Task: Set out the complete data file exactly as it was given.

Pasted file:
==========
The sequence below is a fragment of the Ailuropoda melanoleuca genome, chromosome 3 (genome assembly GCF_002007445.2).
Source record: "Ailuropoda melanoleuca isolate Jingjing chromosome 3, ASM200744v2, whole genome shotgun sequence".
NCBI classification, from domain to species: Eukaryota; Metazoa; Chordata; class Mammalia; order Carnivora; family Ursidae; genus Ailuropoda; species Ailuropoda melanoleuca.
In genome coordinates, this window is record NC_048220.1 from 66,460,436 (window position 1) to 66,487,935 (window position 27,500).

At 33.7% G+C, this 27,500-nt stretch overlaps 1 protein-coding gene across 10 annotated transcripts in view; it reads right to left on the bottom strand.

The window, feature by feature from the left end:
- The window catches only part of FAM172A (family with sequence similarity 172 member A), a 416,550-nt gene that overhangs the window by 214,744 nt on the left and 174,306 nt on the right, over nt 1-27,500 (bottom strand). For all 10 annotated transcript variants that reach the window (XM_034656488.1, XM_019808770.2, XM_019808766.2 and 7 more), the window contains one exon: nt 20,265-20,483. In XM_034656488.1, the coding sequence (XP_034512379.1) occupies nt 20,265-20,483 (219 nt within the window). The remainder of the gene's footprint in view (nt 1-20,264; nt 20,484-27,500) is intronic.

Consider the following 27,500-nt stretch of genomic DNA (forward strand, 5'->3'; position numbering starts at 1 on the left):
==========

The sequence below is a fragment of the Ailuropoda melanoleuca genome, chromosome 3 (genome assembly GCF_002007445.2).
Source record: "Ailuropoda melanoleuca isolate Jingjing chromosome 3, ASM200744v2, whole genome shotgun sequence".
NCBI classification, from domain to species: Eukaryota; Metazoa; Chordata; class Mammalia; order Carnivora; family Ursidae; genus Ailuropoda; species Ailuropoda melanoleuca.
In genome coordinates, this window is record NC_048220.1 from 66,460,436 (window position 1) to 66,487,935 (window position 27,500).

At 33.7% G+C, this 27,500-nt stretch overlaps 1 protein-coding gene across 10 annotated transcripts in view; it reads right to left on the bottom strand.

The window, feature by feature from the left end:
- The window catches only part of FAM172A (family with sequence similarity 172 member A), a 416,550-nt gene that overhangs the window by 214,744 nt on the left and 174,306 nt on the right, over nt 1-27,500 (bottom strand). For all 10 annotated transcript variants that reach the window (XM_034656488.1, XM_019808770.2, XM_019808766.2 and 7 more), the window contains one exon: nt 20,265-20,483. In XM_034656488.1, the coding sequence (XP_034512379.1) occupies nt 20,265-20,483 (219 nt within the window). The remainder of the gene's footprint in view (nt 1-20,264; nt 20,484-27,500) is intronic.

Consider the following 27,500-nt stretch of genomic DNA (forward strand, 5'->3'; position numbering starts at 1 on the left):